The ideal school library is best described as a "learning resource center," a place (physical or virtual) where students and teachers can find needed tools, information, assistance, guidance, study space, and all kinds of other support for learning. In the olden days, library collections included realia (real things, like rocks or collections of pressed leaves), ephemera (items only useful temporarily), and other non-print information sources that could be checked out just like books or videos. Anybody remember the vertical file?
One of the sessions I attended at the AASL meeting in November was all about board games for learning. The neat thing about board games is that the teaching is implicit in the competition, and they include visual, auditory and kinetic learning strengths (pictures on the board, talking about the moves you're making, picking up cards and moving playing pieces).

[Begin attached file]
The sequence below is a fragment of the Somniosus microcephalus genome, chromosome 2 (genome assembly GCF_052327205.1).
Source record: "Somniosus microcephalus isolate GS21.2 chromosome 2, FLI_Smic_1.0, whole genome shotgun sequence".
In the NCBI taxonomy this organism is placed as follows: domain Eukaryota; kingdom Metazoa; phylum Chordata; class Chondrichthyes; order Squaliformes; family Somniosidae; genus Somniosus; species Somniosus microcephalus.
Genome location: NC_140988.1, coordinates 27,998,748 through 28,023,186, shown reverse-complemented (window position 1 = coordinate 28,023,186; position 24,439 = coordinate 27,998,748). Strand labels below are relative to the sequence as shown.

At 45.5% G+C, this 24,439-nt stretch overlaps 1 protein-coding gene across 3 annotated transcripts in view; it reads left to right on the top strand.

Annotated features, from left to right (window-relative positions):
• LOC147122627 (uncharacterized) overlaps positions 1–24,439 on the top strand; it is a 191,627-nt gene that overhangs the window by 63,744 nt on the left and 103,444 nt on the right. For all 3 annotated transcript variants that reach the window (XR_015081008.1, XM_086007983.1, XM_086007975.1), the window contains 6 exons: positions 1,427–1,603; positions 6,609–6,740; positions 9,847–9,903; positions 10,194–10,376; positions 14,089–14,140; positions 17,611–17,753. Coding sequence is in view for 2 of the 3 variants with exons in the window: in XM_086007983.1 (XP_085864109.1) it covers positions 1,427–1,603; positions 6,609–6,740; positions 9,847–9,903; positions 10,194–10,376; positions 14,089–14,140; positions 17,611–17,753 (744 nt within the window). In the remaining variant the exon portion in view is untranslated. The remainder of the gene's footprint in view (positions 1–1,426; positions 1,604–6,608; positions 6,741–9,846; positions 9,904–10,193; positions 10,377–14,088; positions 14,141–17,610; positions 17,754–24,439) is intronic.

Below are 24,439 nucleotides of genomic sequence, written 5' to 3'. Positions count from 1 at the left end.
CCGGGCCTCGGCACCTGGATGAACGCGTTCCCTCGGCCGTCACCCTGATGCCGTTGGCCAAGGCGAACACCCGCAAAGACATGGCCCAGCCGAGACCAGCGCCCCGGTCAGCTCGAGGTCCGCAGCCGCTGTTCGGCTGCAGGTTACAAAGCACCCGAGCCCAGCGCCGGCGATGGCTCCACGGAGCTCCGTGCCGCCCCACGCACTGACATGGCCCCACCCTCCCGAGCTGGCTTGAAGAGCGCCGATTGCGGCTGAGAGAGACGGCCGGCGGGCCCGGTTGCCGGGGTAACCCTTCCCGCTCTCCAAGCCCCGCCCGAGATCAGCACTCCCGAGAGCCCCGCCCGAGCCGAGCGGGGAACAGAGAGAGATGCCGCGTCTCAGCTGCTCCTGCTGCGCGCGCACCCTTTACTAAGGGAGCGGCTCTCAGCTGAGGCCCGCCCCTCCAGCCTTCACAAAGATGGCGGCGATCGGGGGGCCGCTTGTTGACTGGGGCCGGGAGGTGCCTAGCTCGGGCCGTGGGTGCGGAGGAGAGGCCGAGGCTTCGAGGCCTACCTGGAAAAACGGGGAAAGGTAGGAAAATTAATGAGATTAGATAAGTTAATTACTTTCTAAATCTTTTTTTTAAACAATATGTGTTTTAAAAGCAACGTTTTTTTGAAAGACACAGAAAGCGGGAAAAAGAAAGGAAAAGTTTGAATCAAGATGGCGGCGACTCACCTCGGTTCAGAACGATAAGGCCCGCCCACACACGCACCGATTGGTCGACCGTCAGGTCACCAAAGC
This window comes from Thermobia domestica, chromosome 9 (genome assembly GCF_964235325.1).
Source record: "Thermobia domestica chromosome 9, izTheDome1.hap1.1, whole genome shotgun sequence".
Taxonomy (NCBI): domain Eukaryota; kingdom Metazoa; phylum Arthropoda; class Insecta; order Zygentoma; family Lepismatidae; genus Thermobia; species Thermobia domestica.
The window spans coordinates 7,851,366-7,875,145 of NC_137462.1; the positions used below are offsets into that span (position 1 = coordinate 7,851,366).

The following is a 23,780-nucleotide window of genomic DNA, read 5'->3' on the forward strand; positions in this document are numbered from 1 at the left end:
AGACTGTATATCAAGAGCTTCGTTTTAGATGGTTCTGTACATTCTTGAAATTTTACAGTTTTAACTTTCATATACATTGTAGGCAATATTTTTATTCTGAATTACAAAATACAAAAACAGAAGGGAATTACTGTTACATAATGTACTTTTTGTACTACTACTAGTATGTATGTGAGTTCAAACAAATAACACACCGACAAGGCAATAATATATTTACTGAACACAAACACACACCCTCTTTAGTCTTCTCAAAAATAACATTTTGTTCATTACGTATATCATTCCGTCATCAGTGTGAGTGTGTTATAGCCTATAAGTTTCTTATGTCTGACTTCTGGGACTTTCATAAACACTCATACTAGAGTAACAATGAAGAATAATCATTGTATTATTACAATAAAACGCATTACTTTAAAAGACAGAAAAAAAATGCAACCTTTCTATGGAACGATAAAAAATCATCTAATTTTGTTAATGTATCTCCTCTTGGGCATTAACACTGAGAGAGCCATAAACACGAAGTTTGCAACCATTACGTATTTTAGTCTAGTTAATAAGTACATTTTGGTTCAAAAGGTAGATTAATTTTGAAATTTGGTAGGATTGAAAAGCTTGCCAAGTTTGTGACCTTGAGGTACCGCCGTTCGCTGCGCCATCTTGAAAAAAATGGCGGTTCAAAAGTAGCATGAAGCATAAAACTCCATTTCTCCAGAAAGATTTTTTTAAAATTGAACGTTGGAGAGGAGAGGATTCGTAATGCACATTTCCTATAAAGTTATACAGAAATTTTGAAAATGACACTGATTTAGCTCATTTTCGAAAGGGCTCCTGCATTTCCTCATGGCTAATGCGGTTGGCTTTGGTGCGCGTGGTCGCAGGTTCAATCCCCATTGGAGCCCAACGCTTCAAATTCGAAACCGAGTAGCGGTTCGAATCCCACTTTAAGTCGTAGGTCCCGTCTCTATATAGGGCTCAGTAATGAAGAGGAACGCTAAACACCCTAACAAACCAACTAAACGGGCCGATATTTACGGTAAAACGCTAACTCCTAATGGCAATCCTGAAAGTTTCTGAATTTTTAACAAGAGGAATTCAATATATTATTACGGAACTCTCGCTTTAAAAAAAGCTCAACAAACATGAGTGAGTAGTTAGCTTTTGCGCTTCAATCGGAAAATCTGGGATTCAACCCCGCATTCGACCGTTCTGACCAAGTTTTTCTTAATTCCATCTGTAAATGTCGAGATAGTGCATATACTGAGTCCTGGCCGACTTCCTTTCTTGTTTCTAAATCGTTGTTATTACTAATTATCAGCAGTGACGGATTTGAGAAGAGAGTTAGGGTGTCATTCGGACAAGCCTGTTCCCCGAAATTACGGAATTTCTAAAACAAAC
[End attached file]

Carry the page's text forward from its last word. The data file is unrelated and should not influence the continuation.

Jennifer and Tony's junior high class does a lot of geography, so that's a natural area for jumping into the board game world. Students just learned about East Asia, and are now moving to South and West Asia. The game 10 Days in Asia just arrived, and Tony's students will be giving it a trial run later this week. The object of the game is to connect a series of country and transportation tiles to create a possible 10 day journey across the Asian continent. Most impressive to me is that the game includes ALL of Asia, from Turkey to New Guinea! A game should take 20-30 minutes to complete for 2-4 players -- perfect for a class period.
Because I tend to buy in threes (what? we have nothing on the Triangle Shirt Factory fire?? we'll need at least 3 books for that research topic!), we now also have 10 Days in the USA and 10 Days in Africa. Experienced players suggest connecting two or more games in this series for playing a longer and more complex game (20 Days Across Asia & Africa?).
I can't wait to play.